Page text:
NADPH/quinone oxidoreductase is a priority target of glioblastoma chemotherapy.
- T Okamura
- K Kurisu
- W Yamamoto
- H Takano
- M Nishiyama
Affiliations: Department of Neurosurgery, Hiroshima University School of Medicine, Hiroshima, Japan.
- Published online on: February 1, 2000 https://doi.org/10.3892/ijo.16.2.295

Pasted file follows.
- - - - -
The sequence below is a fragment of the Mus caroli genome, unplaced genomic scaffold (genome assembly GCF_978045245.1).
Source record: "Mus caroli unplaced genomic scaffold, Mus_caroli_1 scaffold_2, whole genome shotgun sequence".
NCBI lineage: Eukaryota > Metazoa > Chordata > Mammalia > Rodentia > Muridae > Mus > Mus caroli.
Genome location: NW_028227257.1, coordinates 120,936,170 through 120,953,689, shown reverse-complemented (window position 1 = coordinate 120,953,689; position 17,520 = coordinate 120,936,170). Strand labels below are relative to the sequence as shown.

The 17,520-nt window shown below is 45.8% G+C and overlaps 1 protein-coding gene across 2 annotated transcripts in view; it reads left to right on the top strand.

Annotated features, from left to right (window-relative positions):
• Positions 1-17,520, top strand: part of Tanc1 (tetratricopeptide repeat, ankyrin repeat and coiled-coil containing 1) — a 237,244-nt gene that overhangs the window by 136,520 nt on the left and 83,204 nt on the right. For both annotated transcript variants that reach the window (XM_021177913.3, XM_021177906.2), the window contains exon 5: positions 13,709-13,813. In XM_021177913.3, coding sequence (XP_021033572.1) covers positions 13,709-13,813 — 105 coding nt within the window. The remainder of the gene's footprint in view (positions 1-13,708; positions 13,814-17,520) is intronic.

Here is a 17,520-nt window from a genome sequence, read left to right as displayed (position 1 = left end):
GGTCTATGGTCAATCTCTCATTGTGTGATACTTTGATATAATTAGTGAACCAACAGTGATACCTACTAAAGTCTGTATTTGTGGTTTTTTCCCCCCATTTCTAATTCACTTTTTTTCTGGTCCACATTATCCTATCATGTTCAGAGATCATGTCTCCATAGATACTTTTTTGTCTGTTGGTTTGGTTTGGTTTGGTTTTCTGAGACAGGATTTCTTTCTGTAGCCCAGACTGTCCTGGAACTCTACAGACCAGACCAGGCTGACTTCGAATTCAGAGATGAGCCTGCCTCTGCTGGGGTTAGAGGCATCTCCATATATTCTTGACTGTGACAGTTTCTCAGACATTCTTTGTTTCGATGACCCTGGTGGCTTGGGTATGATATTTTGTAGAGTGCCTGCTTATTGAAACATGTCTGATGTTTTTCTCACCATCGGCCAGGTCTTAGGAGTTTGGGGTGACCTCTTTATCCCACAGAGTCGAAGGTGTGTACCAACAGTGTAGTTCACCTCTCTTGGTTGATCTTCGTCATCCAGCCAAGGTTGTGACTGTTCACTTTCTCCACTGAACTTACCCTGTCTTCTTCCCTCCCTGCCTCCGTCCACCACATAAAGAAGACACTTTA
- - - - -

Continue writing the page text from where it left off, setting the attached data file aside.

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We attempted to determine a target of chemotherapy specific to glioblastoma cells to ensure a favorable response to anticancer drugs, through comparison in biologic nature related to drug resistance with other types of cancer cells. Using 13 human cancer cell lines including 3 glioblastoma lines, gene expression analysis and biochemical quantitative assay were performed for a total of 12 properties, which have been linked to drug action. Although most of genes related to drug resistance, such as MDR1, MRP, MGMT and GSTpi, were overexpressed in T98G, U-373MG, and U-251MG glioblastoma cells, Topo I (topoisomerase I) expression was relatively low and alpha- and beta-TUB (tubulin) expression was comparable to other types of 10 cell lines. The glioblastoma cell lines also showed an increased expression of NADPH/quinone oxidoreductase gene (NQO1), but the respective enzyme NQO activated MMC. Among the drugs targeting such properties, MMC was more active than Topo I inhibitors and docetaxel (TXT) due to the lack of other sensitivity (resistance) determinants. Differing from MMC, MGMT was shown to participate in the resistance of Topo I inhibitors (CPT-11, SN-38 and DX-8951f), while GSTpi and MDR1 were involved in docetaxel (TXT) resistance. MMC was also more active than ACNU and CDDP in the three glioblastoma cells. NQO may be a priority target of glioblastoma chemotherapy suitable for biochemical nature of the cells, and expression analysis of NQO1, alpha-TUB, beta-TUB, MGMT, MDR1 and GSTpi may help to seek a truly active drug against glioblastomas.